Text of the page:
Robin and I are getting ready to visit a new Home Dog Training client in Norcross this week for the first time.  They had contacted us last week concerning their Visula named Candy.  Candy is about 18 months old and the mother had taken her to a dog training group class about six months ago.  Candy now needs some more focused training and has picked up some new bad habits.  One of the most problematic issues with Candy is that she responds pretty well to the mother, but doesn’t listen at all when any other member of the family tries to command or direct her.  The mother travels from time to time on business and she mentioned that when she comes home, Candy is even misbehaving with her.  Up until now, the rest of the family has stayed away from any training activities.  She was wondering if that was causing a problem.  

Robin and I have trained over 5,000 dogs and it has become quite clear to us that training your dog is a family event.  For example, when you were a child, what if your mother was the one who always would correct you and let you know what to do?  When  your father came home, he had nothing to do with you and could care less what you did or said.  You would probably turn out as a “messed up” kid.  We can extend this same scenario to your dog and family members taking divergent roles with the dog and the dog’s behavior.

Dogs love rules and respond best when things are consistent.  If one family member responds to the dog in a specific way, the dog assumes and expects that the next family member will also interface with him in the same manner.  If the family member acts differently, it creates an inconsistent environment for the dog.  Inconsistency is seen as weakness and lack of leadership by your dog.  In his eyes, why should he listen, you are all nuts!  The more you are all inconsistent, the more that your dog ignores and disobeys your wishes.  Frustration among the family members mounts and could even escalate to harmful, physical acts or even giving the dog away.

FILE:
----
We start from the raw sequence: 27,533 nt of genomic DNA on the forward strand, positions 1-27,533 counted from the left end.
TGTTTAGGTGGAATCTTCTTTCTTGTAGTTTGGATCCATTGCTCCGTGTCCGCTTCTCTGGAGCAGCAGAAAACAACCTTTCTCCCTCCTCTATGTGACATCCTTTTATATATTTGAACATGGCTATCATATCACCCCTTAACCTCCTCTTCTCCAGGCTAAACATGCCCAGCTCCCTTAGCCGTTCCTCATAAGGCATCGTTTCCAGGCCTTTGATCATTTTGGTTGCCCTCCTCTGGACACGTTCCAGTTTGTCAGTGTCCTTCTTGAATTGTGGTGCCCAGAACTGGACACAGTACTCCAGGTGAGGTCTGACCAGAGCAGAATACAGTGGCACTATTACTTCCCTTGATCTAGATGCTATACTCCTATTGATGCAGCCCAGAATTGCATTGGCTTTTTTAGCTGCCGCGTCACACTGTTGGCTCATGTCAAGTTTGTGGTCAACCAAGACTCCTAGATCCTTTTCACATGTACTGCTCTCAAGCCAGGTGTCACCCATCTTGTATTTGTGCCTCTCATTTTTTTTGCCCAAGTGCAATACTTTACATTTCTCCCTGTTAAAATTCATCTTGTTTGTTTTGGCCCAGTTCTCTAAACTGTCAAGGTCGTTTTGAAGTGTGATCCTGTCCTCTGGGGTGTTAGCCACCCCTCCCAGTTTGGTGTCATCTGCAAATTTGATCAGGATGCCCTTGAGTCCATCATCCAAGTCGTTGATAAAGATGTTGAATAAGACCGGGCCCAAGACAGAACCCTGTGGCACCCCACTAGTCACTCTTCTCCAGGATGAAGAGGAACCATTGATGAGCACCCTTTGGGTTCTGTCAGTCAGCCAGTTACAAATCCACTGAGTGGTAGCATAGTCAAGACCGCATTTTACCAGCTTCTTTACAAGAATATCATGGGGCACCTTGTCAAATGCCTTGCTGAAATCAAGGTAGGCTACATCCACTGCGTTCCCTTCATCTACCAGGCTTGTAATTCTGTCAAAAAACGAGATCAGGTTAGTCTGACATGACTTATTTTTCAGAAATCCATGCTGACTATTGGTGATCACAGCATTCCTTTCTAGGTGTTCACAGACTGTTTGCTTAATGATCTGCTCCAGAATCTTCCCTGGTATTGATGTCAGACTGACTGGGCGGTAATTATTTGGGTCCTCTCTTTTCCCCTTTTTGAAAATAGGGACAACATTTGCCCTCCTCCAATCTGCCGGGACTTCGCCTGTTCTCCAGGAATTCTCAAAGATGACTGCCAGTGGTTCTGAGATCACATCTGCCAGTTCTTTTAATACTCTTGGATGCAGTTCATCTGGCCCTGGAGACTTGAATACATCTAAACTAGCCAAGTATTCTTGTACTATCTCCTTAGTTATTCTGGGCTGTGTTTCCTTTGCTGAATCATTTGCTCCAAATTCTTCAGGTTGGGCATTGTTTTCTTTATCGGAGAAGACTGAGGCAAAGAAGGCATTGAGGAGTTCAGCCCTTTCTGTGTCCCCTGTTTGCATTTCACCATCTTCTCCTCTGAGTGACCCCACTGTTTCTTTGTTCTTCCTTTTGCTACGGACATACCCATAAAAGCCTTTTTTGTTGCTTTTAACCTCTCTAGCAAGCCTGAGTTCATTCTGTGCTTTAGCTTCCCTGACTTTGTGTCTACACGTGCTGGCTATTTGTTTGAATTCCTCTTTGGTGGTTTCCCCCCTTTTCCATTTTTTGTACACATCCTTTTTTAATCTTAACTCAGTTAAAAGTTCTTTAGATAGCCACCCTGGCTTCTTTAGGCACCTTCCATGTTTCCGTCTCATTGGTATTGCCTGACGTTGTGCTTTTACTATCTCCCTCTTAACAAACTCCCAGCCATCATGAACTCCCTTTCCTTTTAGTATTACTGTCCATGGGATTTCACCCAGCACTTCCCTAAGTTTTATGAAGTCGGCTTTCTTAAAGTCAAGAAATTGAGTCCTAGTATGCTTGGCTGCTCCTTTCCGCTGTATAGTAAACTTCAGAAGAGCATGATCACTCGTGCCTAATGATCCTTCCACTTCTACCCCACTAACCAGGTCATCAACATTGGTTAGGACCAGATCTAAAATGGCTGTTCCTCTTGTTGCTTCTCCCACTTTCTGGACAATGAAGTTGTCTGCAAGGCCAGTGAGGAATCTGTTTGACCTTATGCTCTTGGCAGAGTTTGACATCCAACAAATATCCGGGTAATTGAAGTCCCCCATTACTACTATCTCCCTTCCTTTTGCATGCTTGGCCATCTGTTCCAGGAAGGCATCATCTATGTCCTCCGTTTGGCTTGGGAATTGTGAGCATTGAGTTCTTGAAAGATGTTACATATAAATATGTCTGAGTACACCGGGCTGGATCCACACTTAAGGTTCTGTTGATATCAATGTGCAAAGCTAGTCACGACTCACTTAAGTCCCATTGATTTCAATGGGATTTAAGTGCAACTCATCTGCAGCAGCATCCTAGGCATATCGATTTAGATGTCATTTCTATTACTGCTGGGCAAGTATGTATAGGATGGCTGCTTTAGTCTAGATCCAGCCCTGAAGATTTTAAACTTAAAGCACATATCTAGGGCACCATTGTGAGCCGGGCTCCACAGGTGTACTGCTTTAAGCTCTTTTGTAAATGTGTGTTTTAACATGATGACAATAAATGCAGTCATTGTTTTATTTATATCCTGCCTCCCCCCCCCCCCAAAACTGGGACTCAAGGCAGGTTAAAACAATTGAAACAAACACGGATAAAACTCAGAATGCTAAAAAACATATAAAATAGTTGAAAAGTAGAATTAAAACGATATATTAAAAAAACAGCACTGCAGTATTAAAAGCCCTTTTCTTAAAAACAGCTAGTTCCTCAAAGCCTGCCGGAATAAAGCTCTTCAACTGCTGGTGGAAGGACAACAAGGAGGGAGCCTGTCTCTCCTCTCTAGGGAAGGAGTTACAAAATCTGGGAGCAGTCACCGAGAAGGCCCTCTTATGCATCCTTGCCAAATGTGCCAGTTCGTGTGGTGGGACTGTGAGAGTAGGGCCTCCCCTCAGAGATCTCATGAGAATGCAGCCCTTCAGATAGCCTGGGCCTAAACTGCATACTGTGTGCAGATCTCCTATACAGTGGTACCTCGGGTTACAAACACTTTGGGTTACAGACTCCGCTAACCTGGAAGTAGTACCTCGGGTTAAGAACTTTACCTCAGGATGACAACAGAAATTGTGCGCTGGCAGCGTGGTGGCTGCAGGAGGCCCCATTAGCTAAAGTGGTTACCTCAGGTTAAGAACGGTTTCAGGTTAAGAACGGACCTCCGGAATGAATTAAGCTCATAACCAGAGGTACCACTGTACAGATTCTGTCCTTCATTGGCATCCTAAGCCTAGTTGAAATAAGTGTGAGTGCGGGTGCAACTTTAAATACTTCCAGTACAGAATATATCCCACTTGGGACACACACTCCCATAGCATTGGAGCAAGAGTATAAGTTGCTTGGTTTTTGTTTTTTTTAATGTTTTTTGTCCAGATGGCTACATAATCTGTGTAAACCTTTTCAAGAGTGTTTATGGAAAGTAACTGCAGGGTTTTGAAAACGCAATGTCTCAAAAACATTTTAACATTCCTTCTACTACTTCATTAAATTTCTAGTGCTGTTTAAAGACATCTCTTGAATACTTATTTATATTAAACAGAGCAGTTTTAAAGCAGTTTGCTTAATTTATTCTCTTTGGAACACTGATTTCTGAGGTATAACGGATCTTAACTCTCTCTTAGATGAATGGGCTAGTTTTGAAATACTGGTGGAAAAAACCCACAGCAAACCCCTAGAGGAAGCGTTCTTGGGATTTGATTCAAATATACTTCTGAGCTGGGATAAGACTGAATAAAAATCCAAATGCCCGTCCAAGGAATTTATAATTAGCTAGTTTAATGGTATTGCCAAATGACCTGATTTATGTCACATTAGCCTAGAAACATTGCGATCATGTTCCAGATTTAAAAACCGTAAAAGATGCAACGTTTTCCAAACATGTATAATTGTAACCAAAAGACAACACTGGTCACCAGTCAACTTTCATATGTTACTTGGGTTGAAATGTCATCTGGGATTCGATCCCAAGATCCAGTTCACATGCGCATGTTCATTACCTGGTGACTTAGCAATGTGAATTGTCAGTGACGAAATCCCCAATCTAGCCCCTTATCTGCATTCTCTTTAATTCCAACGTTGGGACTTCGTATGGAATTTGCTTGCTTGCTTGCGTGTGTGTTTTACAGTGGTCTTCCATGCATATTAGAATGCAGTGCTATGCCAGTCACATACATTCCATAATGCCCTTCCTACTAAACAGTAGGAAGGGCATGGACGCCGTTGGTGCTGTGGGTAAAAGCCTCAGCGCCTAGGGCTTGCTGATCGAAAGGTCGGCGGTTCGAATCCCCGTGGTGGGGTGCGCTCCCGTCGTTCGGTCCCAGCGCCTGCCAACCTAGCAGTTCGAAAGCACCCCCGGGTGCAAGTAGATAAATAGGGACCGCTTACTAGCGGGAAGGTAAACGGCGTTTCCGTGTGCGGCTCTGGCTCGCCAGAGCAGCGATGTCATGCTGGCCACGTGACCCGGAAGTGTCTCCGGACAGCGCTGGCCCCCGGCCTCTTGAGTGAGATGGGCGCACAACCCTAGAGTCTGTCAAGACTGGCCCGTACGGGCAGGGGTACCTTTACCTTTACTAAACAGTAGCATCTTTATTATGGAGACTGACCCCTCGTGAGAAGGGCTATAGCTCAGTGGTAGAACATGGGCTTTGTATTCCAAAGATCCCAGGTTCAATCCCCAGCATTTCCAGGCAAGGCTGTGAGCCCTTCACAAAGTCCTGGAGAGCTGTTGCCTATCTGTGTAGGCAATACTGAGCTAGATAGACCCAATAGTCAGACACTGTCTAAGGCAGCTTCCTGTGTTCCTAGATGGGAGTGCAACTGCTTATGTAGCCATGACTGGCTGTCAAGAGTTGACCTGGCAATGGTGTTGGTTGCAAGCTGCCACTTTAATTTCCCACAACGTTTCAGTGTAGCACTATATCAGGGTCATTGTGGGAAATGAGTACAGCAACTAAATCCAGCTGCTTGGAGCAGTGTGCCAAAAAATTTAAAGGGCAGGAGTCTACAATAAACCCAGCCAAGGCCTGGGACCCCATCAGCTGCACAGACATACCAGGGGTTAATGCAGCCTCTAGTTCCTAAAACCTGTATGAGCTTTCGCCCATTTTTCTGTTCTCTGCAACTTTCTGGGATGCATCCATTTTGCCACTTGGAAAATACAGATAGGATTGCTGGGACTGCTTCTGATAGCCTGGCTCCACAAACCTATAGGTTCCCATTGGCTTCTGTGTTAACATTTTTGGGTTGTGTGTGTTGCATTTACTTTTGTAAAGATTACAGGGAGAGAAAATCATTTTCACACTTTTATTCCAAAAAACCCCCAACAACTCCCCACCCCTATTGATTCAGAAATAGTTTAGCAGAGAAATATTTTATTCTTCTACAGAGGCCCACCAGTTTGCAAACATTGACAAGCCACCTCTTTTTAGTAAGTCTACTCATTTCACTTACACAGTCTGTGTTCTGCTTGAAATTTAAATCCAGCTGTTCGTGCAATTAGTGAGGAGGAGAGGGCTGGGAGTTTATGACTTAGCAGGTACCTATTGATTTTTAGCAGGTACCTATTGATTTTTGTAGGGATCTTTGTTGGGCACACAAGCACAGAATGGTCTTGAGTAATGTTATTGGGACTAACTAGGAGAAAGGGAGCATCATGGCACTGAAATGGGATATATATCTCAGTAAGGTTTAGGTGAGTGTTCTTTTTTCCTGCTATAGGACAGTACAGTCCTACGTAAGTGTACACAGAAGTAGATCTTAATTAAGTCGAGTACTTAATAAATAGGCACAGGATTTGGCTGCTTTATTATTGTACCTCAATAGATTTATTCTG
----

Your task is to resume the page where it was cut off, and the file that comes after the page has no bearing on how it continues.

None of this is the dog’s fault and none of this has to happen.  Before you get a dog, have a family meeting to discuss the responsibilities for each family member and the family in general.  A few things we always suggest you include are:

  • Make sure that everyone in the family wants a dog. 
  • Come up with some family rules that everyone agrees they will enforce.  Some typical rules are:
    • What rooms will the dog be allowed to enter?
    • Is he allowed on the furniture?
    • Do you mind if he jumps?
    • Will you allow him to play nuts in the house or not?
  • Everyone must agree that they will be involved with the dog’s training and socialization.
  • Assign who will feed, potty, and walk him.  Write it down!
  • Agree on how you want your dog to act with people coming into the house.
  • Make sure everyone understands that these new responsibilities come at a cost. Some of the family members’ “free time” will now become “Dog time”.
  • Create an arbitration process to resolve disagreements between family members when they are treating the dog differently.

Your family is your family.  One for all and all for one.  Having a dog as part of your family does not change that.  

Please call Robin or me at (770) 718-7704 if you need any dog training help.  We are blessed to have been your local dog training experts for over fourteen years and are ready to help you.